The impact of the Metaverse on office design
There is no doubt; the Metaverse is completely redesigning the concept of space and time in the workplace.
What initially appeared to be a phenomenon confined predominantly to the consumer market has progressively shifted to the company environment, creating an entire meta-economy that is having a significant impact on the office design sector.
On the one hand, there is an evolution in working processes and methods, on the other, the approach to space organisation is changing radically.
One of the aspects that is most frequently drawing on the metaverse is “design & testing”, i.e., that set of activities that combine design/creative aspects with the phases of prototyping/simulation/verification.
Everything is aimed at achieving an important and common goal; rendering work more engaging and collaborative.
The idea may appear contradictory; how can a technology that does not allow for physical interaction render the office a more inclusive space?
The answer lies in considering the metaverse as a virtual extension of physical workspace. A neutral area in which physical and geographic boundaries dissolve and experiences are expanded.
This involves everything that relates to digital representations of industrial environments, systems, processes, goods and spaces that people can control and monitor, and with which they can interact.
A physical-digital fusion that involves businesses and professionals from the international world of “office design”.
It is estimated that 58% of organisations on a global level have experimented with the metaverse at work and that by 2027, Generation Z and Millennials – people aged between 18 and 42 – will spend an average of 4.7 hours a day inside it. (Source: research “Metaverse at work” by Nokia and the company Ernst & Young; McKinsey & Company)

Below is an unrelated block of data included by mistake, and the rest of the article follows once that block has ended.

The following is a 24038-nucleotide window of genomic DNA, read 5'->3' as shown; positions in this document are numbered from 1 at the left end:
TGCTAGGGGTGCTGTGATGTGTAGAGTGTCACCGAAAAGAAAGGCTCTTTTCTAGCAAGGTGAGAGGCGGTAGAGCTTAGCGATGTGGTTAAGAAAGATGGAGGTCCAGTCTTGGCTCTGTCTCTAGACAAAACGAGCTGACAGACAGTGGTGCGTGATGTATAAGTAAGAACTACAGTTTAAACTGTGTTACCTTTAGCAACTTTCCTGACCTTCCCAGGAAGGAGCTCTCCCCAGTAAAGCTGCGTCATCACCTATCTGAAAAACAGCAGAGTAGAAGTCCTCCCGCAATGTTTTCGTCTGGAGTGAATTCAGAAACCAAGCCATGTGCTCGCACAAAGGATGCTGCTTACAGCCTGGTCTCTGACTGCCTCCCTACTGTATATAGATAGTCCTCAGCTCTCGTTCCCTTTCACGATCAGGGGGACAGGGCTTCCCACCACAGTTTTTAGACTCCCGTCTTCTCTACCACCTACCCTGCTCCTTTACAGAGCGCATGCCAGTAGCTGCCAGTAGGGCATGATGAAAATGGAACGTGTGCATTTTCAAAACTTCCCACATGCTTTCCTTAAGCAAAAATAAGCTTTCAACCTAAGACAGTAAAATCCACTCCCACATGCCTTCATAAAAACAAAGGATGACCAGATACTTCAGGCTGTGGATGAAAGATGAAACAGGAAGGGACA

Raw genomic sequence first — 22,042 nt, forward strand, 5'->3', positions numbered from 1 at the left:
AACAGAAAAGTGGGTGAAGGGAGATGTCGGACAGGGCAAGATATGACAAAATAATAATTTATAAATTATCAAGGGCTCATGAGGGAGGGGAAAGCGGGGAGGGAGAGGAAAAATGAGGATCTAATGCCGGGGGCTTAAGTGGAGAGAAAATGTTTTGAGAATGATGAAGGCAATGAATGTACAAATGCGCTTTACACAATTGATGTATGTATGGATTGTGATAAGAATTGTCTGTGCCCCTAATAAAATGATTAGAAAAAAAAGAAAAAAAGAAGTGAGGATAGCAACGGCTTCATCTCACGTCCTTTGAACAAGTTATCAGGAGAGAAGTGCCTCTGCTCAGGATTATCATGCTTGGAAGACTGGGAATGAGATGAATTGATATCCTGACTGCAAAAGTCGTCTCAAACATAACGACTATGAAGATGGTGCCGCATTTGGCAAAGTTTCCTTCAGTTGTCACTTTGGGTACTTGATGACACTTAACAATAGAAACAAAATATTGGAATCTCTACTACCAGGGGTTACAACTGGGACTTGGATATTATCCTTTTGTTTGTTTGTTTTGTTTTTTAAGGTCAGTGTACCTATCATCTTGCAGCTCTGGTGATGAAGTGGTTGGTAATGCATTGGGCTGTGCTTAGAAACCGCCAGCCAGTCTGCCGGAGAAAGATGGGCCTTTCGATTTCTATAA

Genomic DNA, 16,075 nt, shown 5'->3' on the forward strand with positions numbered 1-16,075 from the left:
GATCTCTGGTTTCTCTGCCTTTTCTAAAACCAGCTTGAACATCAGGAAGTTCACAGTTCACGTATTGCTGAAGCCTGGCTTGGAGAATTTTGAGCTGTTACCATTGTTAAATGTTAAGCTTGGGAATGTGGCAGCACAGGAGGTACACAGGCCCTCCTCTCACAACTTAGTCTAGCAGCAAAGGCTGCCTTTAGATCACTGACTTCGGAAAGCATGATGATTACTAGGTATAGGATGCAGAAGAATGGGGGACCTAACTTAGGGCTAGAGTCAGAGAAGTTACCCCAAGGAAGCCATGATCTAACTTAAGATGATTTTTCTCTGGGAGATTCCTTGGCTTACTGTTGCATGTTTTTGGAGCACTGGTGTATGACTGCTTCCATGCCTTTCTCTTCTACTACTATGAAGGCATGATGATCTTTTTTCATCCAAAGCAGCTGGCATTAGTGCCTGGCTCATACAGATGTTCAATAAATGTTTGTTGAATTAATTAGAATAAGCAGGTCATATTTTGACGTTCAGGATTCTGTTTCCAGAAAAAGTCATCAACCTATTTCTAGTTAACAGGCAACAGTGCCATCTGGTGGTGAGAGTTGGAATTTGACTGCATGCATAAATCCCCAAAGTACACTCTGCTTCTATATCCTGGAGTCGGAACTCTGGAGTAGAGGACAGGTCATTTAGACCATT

These trends are paving the way for two distinct approaches in the design of virtual workspaces.
The first approach consists in the creation of a virtual office that faithfully replicates the appearance and layout of the real space. This “virtual replica” includes all the furnishing and design elements of the physical office; executive workspaces, meeting rooms, break areas and lounges, aiming to create a familiar and comfortable working environment for employees that involves them, whatever their working methodology.
The second approach, instead, focuses on the creation of a completely customisable and tailor-made environment, which radically redefines the layout and the experience of the physical office. This solution is particularly widespread in the field of training, as it allows the training experience to be amplified and optimised through interactive and engaging virtual scenarios.
There is no single path. According to the business, the organisational structure and the demands in terms of design, sector professionals and organisations can adopt a different approach, fully drawing on the advantages offered by virtual technology to improve efficiency, collaboration and overall experience in the workplace.Back to the blog